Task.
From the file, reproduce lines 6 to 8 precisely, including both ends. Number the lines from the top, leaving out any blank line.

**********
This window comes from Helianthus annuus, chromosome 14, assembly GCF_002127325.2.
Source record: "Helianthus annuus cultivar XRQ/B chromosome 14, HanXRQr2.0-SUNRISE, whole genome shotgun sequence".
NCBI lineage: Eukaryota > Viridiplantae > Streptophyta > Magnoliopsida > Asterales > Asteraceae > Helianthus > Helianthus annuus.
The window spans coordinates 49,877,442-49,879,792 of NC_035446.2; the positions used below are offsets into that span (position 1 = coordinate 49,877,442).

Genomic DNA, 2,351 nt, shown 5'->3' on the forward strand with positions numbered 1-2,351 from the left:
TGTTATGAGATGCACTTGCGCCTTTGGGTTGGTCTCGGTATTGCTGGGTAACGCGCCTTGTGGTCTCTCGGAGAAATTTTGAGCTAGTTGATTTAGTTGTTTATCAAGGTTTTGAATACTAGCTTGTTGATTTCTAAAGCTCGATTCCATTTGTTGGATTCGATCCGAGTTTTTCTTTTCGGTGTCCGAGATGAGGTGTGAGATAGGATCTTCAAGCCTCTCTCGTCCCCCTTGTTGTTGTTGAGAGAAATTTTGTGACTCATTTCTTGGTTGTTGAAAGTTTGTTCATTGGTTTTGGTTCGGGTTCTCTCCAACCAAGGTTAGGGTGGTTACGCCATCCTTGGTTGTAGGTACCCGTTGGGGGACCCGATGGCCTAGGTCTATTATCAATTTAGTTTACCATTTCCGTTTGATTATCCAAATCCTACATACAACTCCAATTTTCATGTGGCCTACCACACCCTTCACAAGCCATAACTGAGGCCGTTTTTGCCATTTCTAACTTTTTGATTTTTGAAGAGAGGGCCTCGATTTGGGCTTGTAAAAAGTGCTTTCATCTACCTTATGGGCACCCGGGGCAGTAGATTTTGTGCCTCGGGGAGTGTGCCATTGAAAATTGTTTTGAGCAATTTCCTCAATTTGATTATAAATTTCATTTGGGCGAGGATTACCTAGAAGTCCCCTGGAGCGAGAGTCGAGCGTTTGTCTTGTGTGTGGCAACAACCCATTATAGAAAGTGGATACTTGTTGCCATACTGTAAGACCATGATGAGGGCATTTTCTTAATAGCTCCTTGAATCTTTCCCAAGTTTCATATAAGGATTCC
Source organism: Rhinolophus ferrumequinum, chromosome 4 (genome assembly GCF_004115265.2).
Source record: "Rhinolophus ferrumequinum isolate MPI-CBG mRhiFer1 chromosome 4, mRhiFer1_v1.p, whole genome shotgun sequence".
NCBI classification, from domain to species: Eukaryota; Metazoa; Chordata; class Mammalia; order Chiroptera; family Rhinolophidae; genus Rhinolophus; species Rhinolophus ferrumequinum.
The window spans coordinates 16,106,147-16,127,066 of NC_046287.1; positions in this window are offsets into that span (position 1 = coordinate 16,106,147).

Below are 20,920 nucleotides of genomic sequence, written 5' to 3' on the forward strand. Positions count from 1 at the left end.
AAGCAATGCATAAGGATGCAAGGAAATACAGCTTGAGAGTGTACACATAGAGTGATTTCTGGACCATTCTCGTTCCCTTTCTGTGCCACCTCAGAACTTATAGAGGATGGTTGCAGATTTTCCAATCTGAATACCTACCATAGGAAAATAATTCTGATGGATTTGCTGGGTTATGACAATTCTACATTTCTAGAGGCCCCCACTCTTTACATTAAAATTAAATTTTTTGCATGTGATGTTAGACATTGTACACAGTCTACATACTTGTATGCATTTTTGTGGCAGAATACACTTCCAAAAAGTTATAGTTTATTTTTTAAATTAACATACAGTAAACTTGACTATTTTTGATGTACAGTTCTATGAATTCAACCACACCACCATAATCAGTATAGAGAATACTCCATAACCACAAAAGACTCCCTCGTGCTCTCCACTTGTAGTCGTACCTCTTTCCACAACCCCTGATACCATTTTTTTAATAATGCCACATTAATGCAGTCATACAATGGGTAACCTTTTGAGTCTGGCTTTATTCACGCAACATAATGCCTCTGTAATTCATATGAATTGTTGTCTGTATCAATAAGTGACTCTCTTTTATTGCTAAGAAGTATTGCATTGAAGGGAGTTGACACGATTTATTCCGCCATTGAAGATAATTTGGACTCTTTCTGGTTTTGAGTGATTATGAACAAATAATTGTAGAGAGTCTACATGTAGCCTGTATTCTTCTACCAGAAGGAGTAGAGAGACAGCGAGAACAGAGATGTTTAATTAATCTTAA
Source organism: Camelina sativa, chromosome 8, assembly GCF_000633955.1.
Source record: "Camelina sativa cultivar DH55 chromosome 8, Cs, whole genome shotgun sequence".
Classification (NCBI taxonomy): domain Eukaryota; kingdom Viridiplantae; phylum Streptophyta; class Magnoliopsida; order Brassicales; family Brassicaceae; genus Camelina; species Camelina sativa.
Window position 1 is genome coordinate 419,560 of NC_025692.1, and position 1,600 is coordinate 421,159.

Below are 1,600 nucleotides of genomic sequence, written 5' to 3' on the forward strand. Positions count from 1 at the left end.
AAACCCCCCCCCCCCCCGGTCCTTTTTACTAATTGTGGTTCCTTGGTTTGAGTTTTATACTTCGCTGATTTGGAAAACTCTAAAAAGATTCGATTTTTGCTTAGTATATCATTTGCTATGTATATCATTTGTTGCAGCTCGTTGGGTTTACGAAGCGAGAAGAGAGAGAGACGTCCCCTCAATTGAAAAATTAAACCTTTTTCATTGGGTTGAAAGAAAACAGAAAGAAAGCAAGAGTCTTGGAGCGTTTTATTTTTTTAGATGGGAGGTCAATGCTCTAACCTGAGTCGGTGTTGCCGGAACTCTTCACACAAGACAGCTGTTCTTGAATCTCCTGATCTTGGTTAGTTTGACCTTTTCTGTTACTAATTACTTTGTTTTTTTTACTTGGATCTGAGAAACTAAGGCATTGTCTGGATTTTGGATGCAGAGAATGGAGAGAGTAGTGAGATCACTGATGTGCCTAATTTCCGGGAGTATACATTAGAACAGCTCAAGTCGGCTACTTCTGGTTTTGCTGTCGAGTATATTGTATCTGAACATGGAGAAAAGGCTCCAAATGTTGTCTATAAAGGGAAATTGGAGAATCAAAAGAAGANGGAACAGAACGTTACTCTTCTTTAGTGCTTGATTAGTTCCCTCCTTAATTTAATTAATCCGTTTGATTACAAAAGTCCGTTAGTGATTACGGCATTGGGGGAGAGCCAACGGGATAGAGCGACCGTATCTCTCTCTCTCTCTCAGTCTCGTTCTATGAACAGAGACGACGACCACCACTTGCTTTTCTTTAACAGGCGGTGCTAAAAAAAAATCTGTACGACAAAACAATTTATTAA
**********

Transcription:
TGTTATGAGATGCACTTGCGCCTTTGGGTTGGTCTCGGTATTGCTGGGTAACGCGCCTTGTGGTCTCTCGGAGAAATTTTGAGCTAGTTGATTTAGTTGTTTATCAAGGTTTTGAATACTAGCTTGTTGATTTCTAAAGCTCGATTCCATTTGTTGGATTCGATCCGAGTTTTTCTTTTCGGTGTCCGAGATGAGGTGTGAGATAGGATCTTCAAGCCTCTCTCGTCCCCCTTGTTGTTGTTGAGAGAAATTTTGTGACTCATTTCTTGGTTGTTGAAAGTTTGTTCATTGGTTTTGGTTCGGGTTCTCTCCAACCAAGGTTAGGGTGGTTACGCCATCCTTGGTTGTAGGTACCCGTTGGGGGACCCGATGGCCTAGGTCTATTATCAATTTAGTTTACCATTTCCGTTTGATTATCCAAATCCTACATACAACTCCAATTTTCATGTGGCCTACCACACCCTTCACAAGCCATAACTGAGGCCGTTTTTGCCATTTCTAACTTTTTGATTTTTGAAGAGAGGGCCTCGATTTGGGCTTGTAAAAAGTGCTTTCATCTACCTTATGGGCACCCGGGGCAGTAGATTTTGTGCCTCGGGGAGTGTGCCATTGAAAATTGTTTTGAGCAATTTCCTCAATTTGATTATAAATTTCATTTGGGCGAGGATTACCTAGAAGTCCCCTGGAGCGAGAGTCGAGCGTTTGTCTTGTGTGTGGCAACAACCCATTATAGAAAGTGGATACTTGTTGCCATACTGTAAGACCATGATGAGGGCATTTTCTTAATAGCTCCTTGAATCTTTCCCAAGTTTCATATAAGGATTCC
Source organism: Rhinolophus ferrumequinum, chromosome 4 (genome assembly GCF_004115265.2).
Source record: "Rhinolophus ferrumequinum isolate MPI-CBG mRhiFer1 chromosome 4, mRhiFer1_v1.p, whole genome shotgun sequence".